Most people are familiar with LEGO. It’s a childhood staple, so you’ve probably encountered it before. In fact, you might have even had your own LEGO pieces growing up. I sure did! LEGO sets were a favorite of mine and were always at the top of my Christmas list. But nowadays, LEGO is a lot more than a child’s building toy. More and more adults are being drawn to LEGO, known as Adult Fans of LEGO (AFOLs), and fortunately for them LEGO is doing a great job of catering to that older demographic with larger sets perfect for a serious collector. So even though the benefits for kids are pretty obvious, adults can find LEGO to be a very rewarding hobby too!
Everyone Knows and Loves LEGO!
Though based in Denmark and with a humble history starting out as a wooden toy company, LEGO has since grown into an international sensation. The global reach and appeal of LEGO is impossible to miss. Their little yellow minifigures are instantly recognizable, and LEGO is consistently rated the most reputable company in the world.
So as far as hobbies go, you’ll be hard-pressed to find one so universally accessible and simultaneously beloved.
The LEGO brand also extends far beyond their iconic building blocks. The LEGO Movie was released in 2014 and spawned a few sequel and spin-off movies as well. There are also many, many, many, many LEGO video games.
There are of course several LEGO-like products, or LEGO Clones. Some of these are more popular in some parts of the world than others. For example, if you go to Spain, you might find Playmobil lining the shelves of toy stores. I personally never saw anything Playmobil until my trip to Barcelona. Not only did I encounter Playmobil sets in toy stores, but even came across a Playmobil “minifigure” display outside of one.
As for LEGO, I did find some of them in Barcelona too, including an independently-owned LEGO Store called Galegory.
Still, LEGO has the biggest name recognition, and people might refer to all these various brands of building toys as “LEGO” whether they’re the LEGO brand or not. That’s some powerful branding!
Not Just for Kids
While LEGO is well-known, it’s primarily known as a kid’s toy. However, that perception is changing. As an AFOL, you might encounter some raised eyebrows, but people will usually come around when they see the cool sets decorating your shelves. While there might be AFOLs who “play” with their LEGO like kids do, the approach to LEGO for adults is usually different.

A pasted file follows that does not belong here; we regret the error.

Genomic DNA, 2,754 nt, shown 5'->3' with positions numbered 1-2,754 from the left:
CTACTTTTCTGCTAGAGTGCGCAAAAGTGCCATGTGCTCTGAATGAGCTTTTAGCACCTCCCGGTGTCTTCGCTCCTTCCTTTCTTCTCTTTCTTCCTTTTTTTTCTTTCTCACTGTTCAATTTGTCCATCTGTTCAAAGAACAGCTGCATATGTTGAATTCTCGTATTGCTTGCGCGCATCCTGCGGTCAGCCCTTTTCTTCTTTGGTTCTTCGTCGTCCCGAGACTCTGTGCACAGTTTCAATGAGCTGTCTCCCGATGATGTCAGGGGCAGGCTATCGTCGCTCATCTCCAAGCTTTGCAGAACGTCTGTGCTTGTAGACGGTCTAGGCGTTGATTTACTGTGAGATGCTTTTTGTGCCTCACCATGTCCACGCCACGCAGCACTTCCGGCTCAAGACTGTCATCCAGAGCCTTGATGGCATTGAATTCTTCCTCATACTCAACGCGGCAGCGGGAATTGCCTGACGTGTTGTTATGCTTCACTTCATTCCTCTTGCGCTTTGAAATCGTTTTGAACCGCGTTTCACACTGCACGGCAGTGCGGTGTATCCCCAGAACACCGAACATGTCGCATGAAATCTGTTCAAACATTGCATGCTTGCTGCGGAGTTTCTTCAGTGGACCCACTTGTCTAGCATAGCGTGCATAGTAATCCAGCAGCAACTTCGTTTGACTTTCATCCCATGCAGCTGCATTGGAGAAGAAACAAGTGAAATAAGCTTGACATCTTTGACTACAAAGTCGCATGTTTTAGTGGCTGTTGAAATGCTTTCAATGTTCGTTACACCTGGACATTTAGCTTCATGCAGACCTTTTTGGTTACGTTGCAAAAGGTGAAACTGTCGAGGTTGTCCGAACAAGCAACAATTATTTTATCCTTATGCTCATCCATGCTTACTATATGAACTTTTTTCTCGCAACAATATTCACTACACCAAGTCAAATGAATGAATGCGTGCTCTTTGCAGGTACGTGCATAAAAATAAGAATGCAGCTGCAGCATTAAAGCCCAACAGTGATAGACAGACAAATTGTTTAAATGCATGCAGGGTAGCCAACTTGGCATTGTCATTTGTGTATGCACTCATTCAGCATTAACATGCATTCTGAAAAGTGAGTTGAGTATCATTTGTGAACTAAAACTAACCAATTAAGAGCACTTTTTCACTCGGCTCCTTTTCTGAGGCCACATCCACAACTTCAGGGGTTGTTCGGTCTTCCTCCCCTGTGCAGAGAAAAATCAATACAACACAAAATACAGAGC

AFOLs tend to focus on collecting and displaying their LEGO builds. Many also create their own builds, known as MOCs (My Own Creation).
LEGO in recent years has also done more to reach out to the AFOL community. In the 90s, the company still thought of its products as exclusively for children but soon noticed that adults were responding well to them. The Star Wars sets were particularly perfect for reaching older audiences who had grown up with the movies. Now LEGO leans into this by licensing more franchises like Star Wars that are popular with adults, such as Harry Potter, the Lord of the Rings, DC and Marvel Superheroes and more.
Aside from licensing, LEGO also produces larger and more complex sets. As an example, a recent Millennium Falcon set comes with over 7,500 pieces and sells for $800! I don’t know many children with that kind of spending cash. Their LEGO Ideas projects also encourages the MOC community and the recent acquisition of Bricklink, the largest second-hand market for LEGO pieces, signals their interest in being closely connected with the collector crowd.
LEGO is a Versatile Hobby
Just as individual LEGO bricks can connect together to become almost anything, the same is true of LEGO itself as a hobby. Many LEGO fans connect LEGO with other interests. Movie fans collect LEGO sets of their favorite films or build their own MOCs to commemorate them. Photographers can use LEGO, LEGO minifigures in particular, to create compelling images.